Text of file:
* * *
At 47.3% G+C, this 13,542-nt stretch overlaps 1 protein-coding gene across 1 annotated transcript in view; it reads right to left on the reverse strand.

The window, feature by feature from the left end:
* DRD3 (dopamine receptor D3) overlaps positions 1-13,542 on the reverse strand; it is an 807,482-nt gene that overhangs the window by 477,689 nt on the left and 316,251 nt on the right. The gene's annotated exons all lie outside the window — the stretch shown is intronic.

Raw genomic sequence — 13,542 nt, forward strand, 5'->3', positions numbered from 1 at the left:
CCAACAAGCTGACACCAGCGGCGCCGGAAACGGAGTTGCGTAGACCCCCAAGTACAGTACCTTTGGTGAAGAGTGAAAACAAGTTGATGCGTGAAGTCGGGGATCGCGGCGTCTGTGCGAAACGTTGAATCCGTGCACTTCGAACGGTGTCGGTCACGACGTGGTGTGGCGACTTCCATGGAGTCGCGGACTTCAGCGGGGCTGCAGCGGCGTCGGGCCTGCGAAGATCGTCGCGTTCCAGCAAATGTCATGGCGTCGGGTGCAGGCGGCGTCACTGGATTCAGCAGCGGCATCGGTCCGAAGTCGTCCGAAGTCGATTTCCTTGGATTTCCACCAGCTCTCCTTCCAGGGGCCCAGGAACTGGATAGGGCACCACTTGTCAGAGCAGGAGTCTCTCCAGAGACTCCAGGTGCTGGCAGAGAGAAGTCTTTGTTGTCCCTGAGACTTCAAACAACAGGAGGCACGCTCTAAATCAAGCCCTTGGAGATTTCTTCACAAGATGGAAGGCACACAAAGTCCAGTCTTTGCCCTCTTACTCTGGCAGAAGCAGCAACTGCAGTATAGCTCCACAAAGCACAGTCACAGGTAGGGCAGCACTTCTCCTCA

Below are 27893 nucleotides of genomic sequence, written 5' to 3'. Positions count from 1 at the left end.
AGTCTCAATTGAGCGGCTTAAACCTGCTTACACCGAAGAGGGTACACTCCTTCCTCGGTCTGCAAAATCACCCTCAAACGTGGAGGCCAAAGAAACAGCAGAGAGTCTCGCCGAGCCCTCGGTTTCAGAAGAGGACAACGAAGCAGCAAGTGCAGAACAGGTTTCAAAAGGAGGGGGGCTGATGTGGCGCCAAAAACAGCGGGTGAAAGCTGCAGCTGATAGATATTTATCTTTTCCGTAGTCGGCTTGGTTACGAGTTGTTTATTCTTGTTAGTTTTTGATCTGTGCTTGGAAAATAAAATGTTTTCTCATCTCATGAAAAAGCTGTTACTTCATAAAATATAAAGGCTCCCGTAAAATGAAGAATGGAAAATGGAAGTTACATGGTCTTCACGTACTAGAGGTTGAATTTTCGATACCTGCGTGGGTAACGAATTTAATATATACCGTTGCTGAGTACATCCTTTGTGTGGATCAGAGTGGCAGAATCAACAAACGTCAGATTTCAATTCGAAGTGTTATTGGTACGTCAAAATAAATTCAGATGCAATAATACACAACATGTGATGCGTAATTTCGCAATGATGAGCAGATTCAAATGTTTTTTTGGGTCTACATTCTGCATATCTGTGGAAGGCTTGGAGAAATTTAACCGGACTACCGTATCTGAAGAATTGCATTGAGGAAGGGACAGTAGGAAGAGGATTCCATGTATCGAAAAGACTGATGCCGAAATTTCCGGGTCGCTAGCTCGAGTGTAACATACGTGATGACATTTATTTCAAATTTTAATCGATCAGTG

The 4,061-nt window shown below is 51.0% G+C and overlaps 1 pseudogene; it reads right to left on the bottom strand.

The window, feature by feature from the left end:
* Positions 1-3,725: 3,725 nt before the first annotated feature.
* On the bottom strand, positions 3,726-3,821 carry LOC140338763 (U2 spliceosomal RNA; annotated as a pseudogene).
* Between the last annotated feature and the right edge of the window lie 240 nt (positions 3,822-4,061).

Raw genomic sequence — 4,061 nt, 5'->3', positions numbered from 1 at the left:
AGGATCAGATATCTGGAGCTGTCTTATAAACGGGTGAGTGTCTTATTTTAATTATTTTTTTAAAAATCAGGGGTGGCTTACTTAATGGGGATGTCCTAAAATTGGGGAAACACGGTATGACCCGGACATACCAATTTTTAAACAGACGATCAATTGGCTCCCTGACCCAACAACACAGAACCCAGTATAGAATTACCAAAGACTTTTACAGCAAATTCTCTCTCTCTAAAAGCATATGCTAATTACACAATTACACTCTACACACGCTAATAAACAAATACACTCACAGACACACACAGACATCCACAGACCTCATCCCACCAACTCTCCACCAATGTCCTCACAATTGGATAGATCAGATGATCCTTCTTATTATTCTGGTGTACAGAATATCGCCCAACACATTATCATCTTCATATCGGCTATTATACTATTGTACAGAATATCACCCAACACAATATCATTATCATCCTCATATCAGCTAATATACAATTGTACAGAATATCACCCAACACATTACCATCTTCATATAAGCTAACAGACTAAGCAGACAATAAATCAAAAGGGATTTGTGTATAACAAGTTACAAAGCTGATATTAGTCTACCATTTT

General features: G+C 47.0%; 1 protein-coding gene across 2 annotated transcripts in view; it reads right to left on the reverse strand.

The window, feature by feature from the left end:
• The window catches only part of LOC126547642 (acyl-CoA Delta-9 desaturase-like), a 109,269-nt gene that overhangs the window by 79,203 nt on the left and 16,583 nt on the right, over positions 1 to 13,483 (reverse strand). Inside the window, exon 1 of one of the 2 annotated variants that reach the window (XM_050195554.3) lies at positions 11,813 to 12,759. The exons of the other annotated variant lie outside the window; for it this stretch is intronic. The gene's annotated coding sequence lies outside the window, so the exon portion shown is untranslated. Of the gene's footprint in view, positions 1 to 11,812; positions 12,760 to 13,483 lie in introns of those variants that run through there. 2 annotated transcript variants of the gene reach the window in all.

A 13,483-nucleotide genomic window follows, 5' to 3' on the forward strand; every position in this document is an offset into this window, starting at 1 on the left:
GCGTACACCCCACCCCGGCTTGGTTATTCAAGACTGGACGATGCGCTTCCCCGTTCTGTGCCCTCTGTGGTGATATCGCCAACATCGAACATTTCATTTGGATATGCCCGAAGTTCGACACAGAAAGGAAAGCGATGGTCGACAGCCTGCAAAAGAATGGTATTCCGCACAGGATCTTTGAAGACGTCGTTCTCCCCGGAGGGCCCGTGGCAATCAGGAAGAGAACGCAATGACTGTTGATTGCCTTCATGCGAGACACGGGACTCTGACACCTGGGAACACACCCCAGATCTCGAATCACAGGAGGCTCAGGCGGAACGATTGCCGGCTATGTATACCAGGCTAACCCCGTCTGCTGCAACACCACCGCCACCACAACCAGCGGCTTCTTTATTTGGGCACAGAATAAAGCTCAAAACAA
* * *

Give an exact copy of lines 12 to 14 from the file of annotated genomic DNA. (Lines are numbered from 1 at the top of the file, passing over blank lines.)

* Between the last annotated feature and the right edge of the window lie 240 nt (positions 3,822-4,061).

Raw genomic sequence — 4,061 nt, 5'->3', positions numbered from 1 at the left:
AGGATCAGATATCTGGAGCTGTCTTATAAACGGGTGAGTGTCTTATTTTAATTATTTTTTTAAAAATCAGGGGTGGCTTACTTAATGGGGATGTCCTAAAATTGGGGAAACACGGTATGACCCGGACATACCAATTTTTAAACAGACGATCAATTGGCTCCCTGACCCAACAACACAGAACCCAGTATAGAATTACCAAAGACTTTTACAGCAAATTCTCTCTCTCTAAAAGCATATGCTAATTACACAATTACACTCTACACACGCTAATAAACAAATACACTCACAGACACACACAGACATCCACAGACCTCATCCCACCAACTCTCCACCAATGTCCTCACAATTGGATAGATCAGATGATCCTTCTTATTATTCTGGTGTACAGAATATCGCCCAACACATTATCATCTTCATATCGGCTATTATACTATTGTACAGAATATCACCCAACACAATATCATTATCATCCTCATATCAGCTAATATACAATTGTACAGAATATCACCCAACACATTACCATCTTCATATAAGCTAACAGACTAAGCAGACAATAAATCAAAAGGGATTTGTGTATAACAAGTTACAAAGCTGATATTAGTCTACCATTTT